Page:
Insight

Ford Puma – The changing face of automotive

Rebecca Platt | 18 Mar 2021

About the author

Rebecca Platt

Assistant Car Editor

Rebecca joined Glass's in September 2015 starting on the premium rate valuation line helping customers with everyday valuation queries. She then changed roles in May 2016 to become a full-time valuation editor and has been doing the role ever since. Her role consists of valuing a select amount of manufactures reviewing the market and making changes each month to ensure the best possible accuracy.

2019_FORD PUMA ST-Line

Approximately, one in three car buyers in Europe is choosing an SUV. As part of a drive to increase SUV penetration, the Ford Motor Company resurrected the Ford Puma name in 2019, but in keeping with current trends, this time for a small SUV rather than a small Fiesta-based agile coupe as it did in the 1990s. This was a controversial move among Ford fans, but the result is a model that has a crossover stance and a bigger boot than the Ford Focus and sits in Ford’s European range halfway between the Ecosport and the new Kuga.

Based on the seventh generation Fiesta chassis, the new Puma looks differ from many crossovers on the road, offering a much sportier stance. Proving popular from launch, it continues to impress critics recently winning What Car? – Car of the Year in 2020.

2019 Ford Puma ST-Line

The new Ford Puma offers a sporty on-road presence

Overall the vehicle appears a little tall, but Ford’s engineers have created an SUV that is composed and offers an excellent drive, with a first-rate manual gearbox, direct steering and minimal body roll. With some shared parts from the current Fiesta, the Puma feels as engaging as many well-sorted hatchbacks.

The current entry-level Puma – the Titanium, offers a very impressive specification including 17-inch alloy wheels, projector headlights and Ford’s SYNC 3 navigation with 8-inch TFT touchscreen display as standard, as well as an array of safety features. It comes fitted with a mild-hybrid 1.0 litre EcoBoost petrol engine in manual transmission, offered as a 125PS and 155PS variant. An automatic version is also available, although this the automatic version does not have a mild-hybrid engine.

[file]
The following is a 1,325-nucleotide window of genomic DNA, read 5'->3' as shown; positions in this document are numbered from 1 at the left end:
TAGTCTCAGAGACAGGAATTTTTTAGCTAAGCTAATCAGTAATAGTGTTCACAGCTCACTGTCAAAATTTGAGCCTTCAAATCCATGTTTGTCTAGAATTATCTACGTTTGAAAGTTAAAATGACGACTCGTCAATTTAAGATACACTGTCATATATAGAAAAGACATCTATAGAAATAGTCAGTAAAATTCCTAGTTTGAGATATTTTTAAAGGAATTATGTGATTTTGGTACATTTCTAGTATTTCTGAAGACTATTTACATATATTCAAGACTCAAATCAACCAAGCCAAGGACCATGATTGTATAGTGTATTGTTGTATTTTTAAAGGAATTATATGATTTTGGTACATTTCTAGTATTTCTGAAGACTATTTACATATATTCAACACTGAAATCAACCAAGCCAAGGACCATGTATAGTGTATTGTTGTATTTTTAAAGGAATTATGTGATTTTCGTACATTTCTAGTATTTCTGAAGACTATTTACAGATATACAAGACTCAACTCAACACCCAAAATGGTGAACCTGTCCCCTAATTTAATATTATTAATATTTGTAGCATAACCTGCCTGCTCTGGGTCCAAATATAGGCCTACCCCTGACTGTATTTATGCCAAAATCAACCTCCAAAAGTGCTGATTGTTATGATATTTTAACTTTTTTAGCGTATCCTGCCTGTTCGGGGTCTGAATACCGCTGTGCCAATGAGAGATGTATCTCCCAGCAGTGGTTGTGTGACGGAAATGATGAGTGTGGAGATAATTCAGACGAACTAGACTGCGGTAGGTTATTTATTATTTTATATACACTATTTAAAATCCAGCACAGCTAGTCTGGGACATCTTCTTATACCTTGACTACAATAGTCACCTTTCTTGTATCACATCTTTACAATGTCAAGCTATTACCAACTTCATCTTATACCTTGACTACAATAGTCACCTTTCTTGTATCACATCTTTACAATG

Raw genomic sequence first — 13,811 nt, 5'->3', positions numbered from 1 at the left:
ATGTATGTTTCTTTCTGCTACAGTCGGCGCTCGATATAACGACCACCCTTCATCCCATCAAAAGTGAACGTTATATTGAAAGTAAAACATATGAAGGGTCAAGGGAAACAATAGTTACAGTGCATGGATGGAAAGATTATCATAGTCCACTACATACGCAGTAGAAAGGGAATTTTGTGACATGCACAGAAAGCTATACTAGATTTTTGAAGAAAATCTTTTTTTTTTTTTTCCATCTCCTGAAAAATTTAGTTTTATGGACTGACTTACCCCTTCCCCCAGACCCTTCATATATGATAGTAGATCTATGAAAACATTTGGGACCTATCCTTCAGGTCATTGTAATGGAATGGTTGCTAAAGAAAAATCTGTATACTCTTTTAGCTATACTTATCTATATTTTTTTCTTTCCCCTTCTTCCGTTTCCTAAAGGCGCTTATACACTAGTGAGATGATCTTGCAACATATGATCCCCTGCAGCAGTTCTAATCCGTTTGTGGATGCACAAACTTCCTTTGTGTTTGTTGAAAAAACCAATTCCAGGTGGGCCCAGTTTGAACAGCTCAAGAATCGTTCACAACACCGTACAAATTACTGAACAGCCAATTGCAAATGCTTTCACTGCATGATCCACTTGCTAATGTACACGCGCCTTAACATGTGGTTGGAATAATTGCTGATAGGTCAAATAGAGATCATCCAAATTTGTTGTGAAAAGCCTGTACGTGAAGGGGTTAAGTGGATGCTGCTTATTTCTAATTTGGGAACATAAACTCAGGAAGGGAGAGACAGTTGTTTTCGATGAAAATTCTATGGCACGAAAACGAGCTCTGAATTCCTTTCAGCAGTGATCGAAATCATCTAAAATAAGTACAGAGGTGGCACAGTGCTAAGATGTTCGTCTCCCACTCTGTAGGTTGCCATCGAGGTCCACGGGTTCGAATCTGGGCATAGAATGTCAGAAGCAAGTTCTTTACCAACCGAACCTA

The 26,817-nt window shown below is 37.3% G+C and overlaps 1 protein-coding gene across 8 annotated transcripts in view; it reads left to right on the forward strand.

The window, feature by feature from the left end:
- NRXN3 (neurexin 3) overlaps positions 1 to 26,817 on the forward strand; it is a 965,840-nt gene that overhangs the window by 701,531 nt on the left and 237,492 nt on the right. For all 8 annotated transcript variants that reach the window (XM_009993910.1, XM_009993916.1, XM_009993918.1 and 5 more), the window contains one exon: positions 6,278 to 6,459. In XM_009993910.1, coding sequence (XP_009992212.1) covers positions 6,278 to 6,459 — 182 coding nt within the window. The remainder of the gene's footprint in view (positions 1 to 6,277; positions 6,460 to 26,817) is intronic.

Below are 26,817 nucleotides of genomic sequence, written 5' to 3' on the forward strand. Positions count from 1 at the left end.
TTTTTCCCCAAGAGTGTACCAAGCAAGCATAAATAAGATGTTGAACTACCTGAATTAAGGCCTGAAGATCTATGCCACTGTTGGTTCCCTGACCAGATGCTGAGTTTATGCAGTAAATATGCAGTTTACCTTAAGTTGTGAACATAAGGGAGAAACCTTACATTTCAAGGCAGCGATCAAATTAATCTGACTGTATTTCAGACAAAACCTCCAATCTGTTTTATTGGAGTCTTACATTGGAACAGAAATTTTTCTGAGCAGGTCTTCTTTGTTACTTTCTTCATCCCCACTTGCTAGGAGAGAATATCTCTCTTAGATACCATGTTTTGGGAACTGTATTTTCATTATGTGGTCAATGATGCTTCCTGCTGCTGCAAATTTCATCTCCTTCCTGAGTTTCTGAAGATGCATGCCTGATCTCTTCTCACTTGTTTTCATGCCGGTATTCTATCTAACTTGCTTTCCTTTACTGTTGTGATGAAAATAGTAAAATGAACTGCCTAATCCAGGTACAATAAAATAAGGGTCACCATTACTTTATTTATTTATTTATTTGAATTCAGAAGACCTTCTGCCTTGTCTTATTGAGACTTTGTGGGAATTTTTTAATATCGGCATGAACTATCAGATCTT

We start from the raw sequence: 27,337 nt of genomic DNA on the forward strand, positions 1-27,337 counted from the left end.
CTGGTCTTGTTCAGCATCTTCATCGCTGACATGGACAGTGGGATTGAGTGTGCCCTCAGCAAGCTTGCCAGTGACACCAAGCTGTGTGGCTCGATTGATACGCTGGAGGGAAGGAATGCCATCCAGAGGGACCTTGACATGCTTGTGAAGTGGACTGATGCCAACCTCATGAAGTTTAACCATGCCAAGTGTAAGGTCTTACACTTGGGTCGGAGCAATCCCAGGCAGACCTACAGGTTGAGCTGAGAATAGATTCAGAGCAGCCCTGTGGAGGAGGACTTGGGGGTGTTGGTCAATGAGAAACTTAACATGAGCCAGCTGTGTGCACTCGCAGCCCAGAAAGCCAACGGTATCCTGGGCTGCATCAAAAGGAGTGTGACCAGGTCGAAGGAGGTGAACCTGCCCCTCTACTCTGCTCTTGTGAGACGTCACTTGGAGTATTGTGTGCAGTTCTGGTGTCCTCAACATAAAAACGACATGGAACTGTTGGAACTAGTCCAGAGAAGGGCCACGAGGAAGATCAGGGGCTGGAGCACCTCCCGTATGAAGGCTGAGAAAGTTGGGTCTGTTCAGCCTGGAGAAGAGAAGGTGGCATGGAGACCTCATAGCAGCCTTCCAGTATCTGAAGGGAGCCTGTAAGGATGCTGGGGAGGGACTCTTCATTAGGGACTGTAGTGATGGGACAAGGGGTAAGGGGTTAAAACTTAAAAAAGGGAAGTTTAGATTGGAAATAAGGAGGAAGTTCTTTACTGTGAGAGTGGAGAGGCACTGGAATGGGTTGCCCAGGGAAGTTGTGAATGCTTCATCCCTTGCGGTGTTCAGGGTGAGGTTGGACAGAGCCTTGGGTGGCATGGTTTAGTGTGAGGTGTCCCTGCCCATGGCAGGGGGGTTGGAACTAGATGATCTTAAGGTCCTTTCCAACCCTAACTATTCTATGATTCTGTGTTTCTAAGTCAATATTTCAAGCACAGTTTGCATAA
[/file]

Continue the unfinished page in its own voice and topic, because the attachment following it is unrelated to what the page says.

Prices start at £22,040, rising to £29,445 for the range-topping ST with Performance Pack, which is fitted with a 1.5 litre 200PS version of the EcoBoost engine.

The Puma was Ford’s first new car to include the ‘Ford MegaBox’, which enhances the boots capacity by 80 litres, giving the car class-leading load space of 456 litres. The ‘MegaBox’ provides a deep, versatile storage space that is capable of comfortably accommodating two golf bags in an upright position.

The ‘Ford MegaBox’

Residual Values

Comparing Glass’s Forecast values for the Ford Puma with the average for the B segment, it performs favourably at 3-years, 30,000 miles. As the graph below shows, Glass’s Forecast suggests the Puma will achieve a residual value equating to 50% of the original cost new prices, whereas the average for the B segment is just over 40%.

The Ford Puma outperforms the B-Segment

Summary

There is no doubt that the Puma has strong rivals, including models from its own stable, however with a good mix of style and practicality the car appeals to a wide demographic. With small SUV sales continuing to climb, the Puma is an extremely important model for Ford. With mild-hybrid technology and the 1.0-litre EcoBoost engine ensuring low cost of ownership, today, the Puma is an excellent small SUV choice.

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